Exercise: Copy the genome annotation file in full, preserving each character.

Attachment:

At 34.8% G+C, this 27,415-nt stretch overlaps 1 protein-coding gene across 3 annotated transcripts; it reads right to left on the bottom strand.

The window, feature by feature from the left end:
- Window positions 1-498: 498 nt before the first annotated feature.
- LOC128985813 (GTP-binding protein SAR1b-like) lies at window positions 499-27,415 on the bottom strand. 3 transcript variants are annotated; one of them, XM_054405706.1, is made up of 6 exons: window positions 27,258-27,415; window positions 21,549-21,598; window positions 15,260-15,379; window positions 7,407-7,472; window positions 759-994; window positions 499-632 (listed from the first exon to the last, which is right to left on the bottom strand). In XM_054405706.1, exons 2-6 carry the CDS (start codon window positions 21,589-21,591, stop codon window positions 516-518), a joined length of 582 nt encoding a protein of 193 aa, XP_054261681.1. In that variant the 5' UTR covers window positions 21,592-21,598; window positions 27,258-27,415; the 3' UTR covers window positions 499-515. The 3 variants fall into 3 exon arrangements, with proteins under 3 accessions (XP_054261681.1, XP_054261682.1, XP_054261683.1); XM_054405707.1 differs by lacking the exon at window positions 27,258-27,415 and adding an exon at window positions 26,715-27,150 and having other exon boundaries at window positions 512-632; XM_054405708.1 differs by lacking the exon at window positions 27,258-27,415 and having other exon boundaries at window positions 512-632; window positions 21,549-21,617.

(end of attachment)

At 34.8% G+C, this 27,415-nt stretch overlaps 1 protein-coding gene across 3 annotated transcripts; it reads right to left on the bottom strand.

The window, feature by feature from the left end:
- Window positions 1-498: 498 nt before the first annotated feature.
- LOC128985813 (GTP-binding protein SAR1b-like) lies at window positions 499-27,415 on the bottom strand. 3 transcript variants are annotated; one of them, XM_054405706.1, is made up of 6 exons: window positions 27,258-27,415; window positions 21,549-21,598; window positions 15,260-15,379; window positions 7,407-7,472; window positions 759-994; window positions 499-632 (listed from the first exon to the last, which is right to left on the bottom strand). In XM_054405706.1, exons 2-6 carry the CDS (start codon window positions 21,589-21,591, stop codon window positions 516-518), a joined length of 582 nt encoding a protein of 193 aa, XP_054261681.1. In that variant the 5' UTR covers window positions 21,592-21,598; window positions 27,258-27,415; the 3' UTR covers window positions 499-515. The 3 variants fall into 3 exon arrangements, with proteins under 3 accessions (XP_054261681.1, XP_054261682.1, XP_054261683.1); XM_054405707.1 differs by lacking the exon at window positions 27,258-27,415 and adding an exon at window positions 26,715-27,150 and having other exon boundaries at window positions 512-632; XM_054405708.1 differs by lacking the exon at window positions 27,258-27,415 and having other exon boundaries at window positions 512-632; window positions 21,549-21,617.